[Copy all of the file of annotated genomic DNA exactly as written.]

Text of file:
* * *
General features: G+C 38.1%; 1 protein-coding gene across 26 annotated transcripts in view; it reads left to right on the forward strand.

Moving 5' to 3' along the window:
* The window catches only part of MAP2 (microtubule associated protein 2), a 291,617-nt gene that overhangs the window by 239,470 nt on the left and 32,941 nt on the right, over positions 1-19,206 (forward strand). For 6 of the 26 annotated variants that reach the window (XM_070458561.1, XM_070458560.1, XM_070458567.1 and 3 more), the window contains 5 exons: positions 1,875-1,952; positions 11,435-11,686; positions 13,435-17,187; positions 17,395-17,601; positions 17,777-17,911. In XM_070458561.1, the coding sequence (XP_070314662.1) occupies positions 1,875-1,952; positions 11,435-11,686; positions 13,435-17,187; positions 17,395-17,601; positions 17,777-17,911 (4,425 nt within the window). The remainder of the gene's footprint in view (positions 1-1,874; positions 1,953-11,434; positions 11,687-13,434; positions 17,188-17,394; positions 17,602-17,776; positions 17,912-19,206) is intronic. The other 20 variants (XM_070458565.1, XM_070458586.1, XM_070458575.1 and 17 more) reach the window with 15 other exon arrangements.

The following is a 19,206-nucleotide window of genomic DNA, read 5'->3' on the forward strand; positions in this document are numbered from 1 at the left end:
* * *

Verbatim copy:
General features: G+C 38.1%; 1 protein-coding gene across 26 annotated transcripts in view; it reads left to right on the forward strand.

Moving 5' to 3' along the window:
* The window catches only part of MAP2 (microtubule associated protein 2), a 291,617-nt gene that overhangs the window by 239,470 nt on the left and 32,941 nt on the right, over positions 1-19,206 (forward strand). For 6 of the 26 annotated variants that reach the window (XM_070458561.1, XM_070458560.1, XM_070458567.1 and 3 more), the window contains 5 exons: positions 1,875-1,952; positions 11,435-11,686; positions 13,435-17,187; positions 17,395-17,601; positions 17,777-17,911. In XM_070458561.1, the coding sequence (XP_070314662.1) occupies positions 1,875-1,952; positions 11,435-11,686; positions 13,435-17,187; positions 17,395-17,601; positions 17,777-17,911 (4,425 nt within the window). The remainder of the gene's footprint in view (positions 1-1,874; positions 1,953-11,434; positions 11,687-13,434; positions 17,188-17,394; positions 17,602-17,776; positions 17,912-19,206) is intronic. The other 20 variants (XM_070458565.1, XM_070458586.1, XM_070458575.1 and 17 more) reach the window with 15 other exon arrangements.

The following is a 19,206-nucleotide window of genomic DNA, read 5'->3' on the forward strand; positions in this document are numbered from 1 at the left end: